- The institutional, material and financial obstacles that hamper the medical and legal institute’s activities be quickly addressed and resolved.

- The prosecutors conduct a thorough investigation of this case before submitting his réquisitoire à fin d’informer to the cabinet d’instruction.

- The results of the autopsy and the physical bullets be submitted to the police’s forensic service, and ultimately to the prosecution.


63. The HRS notes positively that in most cases of deaths in which representatives of the HNP have been implicated are promptly recorded by a juge de paix. However, the essential information surrounding the incidents such as the role of the police officers, material evidence collected, the body/bodies examined, and testimony from potential witnesses are often absent from the reports. The HRS also notes that in most cases both the IGPNH and the criminal justice authorities open investigations.

64. However, beyond these minimum preliminary measures the HRS has numerous concerns:

a. Autopsies are not systematically performed in cases of killings involving representatives of the HNP and, even where they are conducted due to deep systemic problems, the results are not always submitted to the investigating authorities. Throughout the writing of this report and as of 1 December 2011, the forensic pathologist responsible for conducting autopsies indicated to the HRS that he refuses to conduct any further such examinations without adequate financing and equipment. Forensic analysis of bullets fired during incidents is rarely requested by the judges, even where such information can be essential to determining responsibility for the deaths.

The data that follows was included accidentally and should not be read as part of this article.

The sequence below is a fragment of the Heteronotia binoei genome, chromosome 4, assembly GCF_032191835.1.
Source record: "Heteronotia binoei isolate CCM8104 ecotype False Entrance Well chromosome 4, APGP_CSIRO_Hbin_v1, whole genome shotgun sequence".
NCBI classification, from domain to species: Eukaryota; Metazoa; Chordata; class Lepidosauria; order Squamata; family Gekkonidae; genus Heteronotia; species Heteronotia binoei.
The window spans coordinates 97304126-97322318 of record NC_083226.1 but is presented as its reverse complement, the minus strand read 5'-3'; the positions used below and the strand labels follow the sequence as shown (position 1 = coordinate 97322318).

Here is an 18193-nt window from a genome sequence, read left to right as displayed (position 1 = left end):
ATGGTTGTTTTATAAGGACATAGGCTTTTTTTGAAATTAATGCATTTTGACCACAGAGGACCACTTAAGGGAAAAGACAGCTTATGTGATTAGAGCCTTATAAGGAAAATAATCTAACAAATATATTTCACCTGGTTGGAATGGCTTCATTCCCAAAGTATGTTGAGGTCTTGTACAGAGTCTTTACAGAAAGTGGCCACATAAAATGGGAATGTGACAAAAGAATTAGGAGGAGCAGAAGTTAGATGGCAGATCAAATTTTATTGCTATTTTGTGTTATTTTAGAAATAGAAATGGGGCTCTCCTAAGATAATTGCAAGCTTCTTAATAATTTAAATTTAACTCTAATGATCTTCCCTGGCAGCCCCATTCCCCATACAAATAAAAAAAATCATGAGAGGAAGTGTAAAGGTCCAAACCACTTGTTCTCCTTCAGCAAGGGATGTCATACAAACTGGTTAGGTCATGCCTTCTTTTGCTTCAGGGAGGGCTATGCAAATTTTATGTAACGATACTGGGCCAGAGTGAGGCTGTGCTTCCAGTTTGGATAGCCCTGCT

b. The police officers implicated in killings frequently remain in active service in their regular positions, even in instances where they are key suspects in the crimes. Where officers are removed from active duty, they are commonly reinstated before any investigations are concluded. They continue to carry weapons and/or retain responsibilities in the same types of situation that led to the deaths in which they are implicated. One of the police officers directly involved in a death examined in this report has since been implicated in the death of another person in a similar subsequent incident.